Dems were wrong to give up their leverage on passing the permanent welfare state expansion measures that were part of Build Back Better; the administration has fumbled on student loan forgiveness and has shamefully restarted federal student loan payments; the administration is also wrong to give no-strings-attached money to automakers for electric vehicle production, threatening to unleash a race to the bottom in the auto industry; despite the disaster that is US health insurance, Biden has quietly dropped the plan for a public option that he campaigned on; and so on… 

And of course, beyond those failures, Biden is not championing the kinds of decommodifying and worker-empowering reforms that socialists actually think people are entitled to: single-payer health care, free college for all, a real green jobs program to fight climate change while promoting full employment, a massive expansion of social housing, a shorter workweek, etc. These are all things that would materially improve people’s lives and make the economy suck much less for most people. We also hope they would empower workers to organize and demand more at their jobs, and help us build the political forces that can eventually win greater democracy in the workplace and over the economy as a whole. The left shouldn’t lower its ambitions on this front, nor should we be in the business of reducing other people’s expectations.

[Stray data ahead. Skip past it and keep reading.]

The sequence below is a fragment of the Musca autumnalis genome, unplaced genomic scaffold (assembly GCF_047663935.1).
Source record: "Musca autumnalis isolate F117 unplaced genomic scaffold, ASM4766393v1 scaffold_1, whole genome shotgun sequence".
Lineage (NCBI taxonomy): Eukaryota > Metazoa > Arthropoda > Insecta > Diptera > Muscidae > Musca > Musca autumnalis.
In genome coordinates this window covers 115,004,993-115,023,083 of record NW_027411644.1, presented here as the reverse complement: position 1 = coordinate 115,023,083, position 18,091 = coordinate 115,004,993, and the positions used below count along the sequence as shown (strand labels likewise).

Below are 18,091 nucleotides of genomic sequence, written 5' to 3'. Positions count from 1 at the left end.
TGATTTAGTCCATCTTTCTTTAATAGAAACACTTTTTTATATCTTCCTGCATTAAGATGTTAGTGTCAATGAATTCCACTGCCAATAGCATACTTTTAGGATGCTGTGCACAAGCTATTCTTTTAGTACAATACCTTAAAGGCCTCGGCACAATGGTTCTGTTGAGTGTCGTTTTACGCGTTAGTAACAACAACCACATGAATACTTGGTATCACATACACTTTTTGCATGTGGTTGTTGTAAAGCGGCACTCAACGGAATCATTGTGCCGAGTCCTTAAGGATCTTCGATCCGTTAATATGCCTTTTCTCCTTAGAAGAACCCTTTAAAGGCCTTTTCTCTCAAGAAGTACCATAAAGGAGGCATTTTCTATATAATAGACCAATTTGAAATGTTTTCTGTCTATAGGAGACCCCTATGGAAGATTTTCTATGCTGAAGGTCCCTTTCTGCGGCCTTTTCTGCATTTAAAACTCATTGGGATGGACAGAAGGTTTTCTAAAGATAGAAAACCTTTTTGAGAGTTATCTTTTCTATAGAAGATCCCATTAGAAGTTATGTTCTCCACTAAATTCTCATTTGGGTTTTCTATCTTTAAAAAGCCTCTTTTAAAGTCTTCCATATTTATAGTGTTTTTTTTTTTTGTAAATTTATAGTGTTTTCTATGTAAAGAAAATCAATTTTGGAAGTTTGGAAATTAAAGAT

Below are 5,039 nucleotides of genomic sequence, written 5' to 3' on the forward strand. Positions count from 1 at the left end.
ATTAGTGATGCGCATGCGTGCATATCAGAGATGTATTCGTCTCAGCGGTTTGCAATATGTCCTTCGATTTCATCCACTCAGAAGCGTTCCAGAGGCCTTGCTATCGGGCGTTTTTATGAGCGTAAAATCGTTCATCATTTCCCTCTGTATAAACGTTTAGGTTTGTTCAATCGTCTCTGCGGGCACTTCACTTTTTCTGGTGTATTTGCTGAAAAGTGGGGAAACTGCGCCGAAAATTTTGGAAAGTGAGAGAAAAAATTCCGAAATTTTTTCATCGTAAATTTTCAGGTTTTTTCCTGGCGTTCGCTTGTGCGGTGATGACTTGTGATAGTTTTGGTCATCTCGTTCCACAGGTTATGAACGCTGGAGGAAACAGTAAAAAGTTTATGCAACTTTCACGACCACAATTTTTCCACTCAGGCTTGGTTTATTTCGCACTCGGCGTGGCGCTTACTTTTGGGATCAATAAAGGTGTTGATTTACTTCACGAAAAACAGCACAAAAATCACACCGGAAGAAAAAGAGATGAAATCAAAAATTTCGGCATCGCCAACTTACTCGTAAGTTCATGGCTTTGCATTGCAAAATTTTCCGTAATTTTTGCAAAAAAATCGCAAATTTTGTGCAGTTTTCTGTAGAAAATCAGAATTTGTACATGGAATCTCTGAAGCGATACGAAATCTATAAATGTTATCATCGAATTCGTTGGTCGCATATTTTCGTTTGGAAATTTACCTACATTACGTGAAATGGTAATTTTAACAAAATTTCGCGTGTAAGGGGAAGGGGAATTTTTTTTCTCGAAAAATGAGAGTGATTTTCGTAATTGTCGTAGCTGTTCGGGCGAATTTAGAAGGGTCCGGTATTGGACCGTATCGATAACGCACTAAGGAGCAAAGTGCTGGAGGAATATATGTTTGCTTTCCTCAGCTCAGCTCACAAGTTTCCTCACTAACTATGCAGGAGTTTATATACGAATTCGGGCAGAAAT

The fact is, telling people they’ve never had it so good just doesn’t cut the mustard as a political strategy; we’re not going to convince people living in a decades-long period of incredible inequality and insecurity that they should feel good because some economic indicators turned up for a year or two. Nor should we try to. Comparisons of how this economy stacks up to that of previous eras, or claims that this is “the best it’s been in years,” are likely to ring hollow when people compare their situation to their parents or grandparents.

Neither Doomerism nor Boosterism

In short, we don’t need to be doomers about the economy or boosters of Biden and the Democrats. This is important because centrists and conservatives have their own criticisms of Biden’s policies, and the left should be prepared to respond to both.